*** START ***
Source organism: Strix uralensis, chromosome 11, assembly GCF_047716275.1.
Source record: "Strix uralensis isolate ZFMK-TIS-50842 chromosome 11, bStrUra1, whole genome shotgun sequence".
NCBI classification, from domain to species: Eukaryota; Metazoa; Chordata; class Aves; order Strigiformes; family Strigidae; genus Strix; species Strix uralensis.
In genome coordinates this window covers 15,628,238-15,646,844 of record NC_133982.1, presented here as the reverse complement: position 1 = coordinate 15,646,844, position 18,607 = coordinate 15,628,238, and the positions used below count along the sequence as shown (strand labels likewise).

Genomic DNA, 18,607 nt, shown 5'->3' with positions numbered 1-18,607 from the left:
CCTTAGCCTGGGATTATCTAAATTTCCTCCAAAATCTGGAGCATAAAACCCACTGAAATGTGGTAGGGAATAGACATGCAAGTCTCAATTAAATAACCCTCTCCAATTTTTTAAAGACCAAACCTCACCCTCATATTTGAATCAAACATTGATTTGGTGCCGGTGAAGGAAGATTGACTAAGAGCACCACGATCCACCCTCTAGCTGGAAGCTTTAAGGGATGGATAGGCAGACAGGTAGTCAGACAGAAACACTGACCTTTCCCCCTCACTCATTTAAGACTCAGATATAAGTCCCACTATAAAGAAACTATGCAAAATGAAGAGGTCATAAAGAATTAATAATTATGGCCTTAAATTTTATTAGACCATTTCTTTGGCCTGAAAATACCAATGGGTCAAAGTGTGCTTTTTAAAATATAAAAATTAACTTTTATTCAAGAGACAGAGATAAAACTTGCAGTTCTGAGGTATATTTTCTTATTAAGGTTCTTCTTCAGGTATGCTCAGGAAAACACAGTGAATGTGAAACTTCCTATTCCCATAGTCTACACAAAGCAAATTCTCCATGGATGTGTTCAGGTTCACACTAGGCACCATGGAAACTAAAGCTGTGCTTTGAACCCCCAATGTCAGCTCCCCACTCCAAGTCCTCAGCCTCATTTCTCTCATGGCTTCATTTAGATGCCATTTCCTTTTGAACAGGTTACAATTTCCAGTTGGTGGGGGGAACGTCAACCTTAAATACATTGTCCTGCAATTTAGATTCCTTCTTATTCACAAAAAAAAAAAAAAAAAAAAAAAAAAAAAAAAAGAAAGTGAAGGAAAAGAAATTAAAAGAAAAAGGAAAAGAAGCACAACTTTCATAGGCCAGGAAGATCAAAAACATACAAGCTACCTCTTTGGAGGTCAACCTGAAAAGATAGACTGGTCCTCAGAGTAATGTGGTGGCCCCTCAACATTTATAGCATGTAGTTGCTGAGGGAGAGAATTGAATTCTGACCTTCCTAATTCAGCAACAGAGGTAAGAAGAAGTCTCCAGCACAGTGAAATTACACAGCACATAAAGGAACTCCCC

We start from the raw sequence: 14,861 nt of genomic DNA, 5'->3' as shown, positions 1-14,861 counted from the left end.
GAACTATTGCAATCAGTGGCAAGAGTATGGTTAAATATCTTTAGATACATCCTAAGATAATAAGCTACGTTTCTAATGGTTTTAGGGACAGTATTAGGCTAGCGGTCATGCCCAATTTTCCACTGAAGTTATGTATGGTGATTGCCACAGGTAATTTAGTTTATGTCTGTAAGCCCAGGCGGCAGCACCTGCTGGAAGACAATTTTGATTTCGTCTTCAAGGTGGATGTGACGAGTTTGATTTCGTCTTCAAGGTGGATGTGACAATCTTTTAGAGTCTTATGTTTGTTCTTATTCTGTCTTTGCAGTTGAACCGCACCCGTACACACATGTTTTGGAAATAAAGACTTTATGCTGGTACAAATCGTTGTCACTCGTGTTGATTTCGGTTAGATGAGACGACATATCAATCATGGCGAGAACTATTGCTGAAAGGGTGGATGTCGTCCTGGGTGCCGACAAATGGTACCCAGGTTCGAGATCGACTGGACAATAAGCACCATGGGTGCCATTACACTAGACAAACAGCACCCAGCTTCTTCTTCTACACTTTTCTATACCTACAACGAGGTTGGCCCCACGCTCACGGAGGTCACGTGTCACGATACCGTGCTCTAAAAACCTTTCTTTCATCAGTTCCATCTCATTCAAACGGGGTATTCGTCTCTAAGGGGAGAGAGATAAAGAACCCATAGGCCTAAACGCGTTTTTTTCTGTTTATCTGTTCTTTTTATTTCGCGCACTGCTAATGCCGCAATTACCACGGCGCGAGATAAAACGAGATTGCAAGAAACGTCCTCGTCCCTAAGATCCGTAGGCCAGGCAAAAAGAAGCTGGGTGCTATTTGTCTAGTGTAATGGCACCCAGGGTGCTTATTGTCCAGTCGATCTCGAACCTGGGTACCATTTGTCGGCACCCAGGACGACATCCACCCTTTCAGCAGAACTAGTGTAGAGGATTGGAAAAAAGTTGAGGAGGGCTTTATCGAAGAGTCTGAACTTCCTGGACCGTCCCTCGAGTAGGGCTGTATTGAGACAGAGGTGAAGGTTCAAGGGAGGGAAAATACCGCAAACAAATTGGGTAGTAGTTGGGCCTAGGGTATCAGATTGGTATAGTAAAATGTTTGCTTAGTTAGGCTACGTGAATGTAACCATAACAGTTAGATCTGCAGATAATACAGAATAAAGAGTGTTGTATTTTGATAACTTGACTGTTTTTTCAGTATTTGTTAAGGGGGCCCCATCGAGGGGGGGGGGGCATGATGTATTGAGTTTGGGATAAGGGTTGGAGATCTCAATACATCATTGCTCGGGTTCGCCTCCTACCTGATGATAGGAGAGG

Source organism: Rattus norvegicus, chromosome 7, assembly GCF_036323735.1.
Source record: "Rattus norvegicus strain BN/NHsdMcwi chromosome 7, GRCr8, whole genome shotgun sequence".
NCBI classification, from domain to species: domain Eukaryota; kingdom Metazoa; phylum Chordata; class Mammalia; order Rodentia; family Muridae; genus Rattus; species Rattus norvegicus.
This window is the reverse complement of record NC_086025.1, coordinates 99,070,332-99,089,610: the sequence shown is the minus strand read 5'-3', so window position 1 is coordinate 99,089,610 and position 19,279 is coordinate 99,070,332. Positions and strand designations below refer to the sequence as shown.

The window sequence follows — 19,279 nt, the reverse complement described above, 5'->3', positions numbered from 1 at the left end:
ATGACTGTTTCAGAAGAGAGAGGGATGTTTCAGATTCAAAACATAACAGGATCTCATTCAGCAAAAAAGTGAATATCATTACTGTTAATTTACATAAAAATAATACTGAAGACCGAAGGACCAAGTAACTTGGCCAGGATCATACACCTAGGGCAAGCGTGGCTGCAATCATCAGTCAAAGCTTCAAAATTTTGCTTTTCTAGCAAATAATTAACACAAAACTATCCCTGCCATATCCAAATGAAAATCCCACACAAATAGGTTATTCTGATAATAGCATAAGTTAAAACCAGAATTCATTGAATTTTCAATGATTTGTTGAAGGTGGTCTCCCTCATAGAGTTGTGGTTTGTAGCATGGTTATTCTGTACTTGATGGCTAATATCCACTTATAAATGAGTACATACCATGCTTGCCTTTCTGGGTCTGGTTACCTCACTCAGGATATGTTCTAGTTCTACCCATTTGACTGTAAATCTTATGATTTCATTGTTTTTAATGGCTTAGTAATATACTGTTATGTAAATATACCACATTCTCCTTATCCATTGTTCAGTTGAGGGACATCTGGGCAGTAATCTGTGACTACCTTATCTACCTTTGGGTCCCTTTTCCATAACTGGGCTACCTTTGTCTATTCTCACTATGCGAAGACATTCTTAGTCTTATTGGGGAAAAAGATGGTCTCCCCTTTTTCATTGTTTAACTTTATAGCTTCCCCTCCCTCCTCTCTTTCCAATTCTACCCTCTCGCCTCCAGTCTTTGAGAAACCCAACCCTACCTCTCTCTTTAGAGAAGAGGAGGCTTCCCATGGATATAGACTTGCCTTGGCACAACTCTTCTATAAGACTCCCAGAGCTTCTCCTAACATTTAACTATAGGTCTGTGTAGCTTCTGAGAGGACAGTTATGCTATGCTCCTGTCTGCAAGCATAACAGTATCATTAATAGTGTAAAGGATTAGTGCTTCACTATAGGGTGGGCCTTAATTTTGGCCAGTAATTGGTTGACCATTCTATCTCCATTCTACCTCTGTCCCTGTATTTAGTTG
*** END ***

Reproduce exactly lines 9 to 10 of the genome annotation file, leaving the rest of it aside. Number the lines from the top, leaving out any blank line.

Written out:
Source organism: Rattus norvegicus, chromosome 7, assembly GCF_036323735.1.
Source record: "Rattus norvegicus strain BN/NHsdMcwi chromosome 7, GRCr8, whole genome shotgun sequence".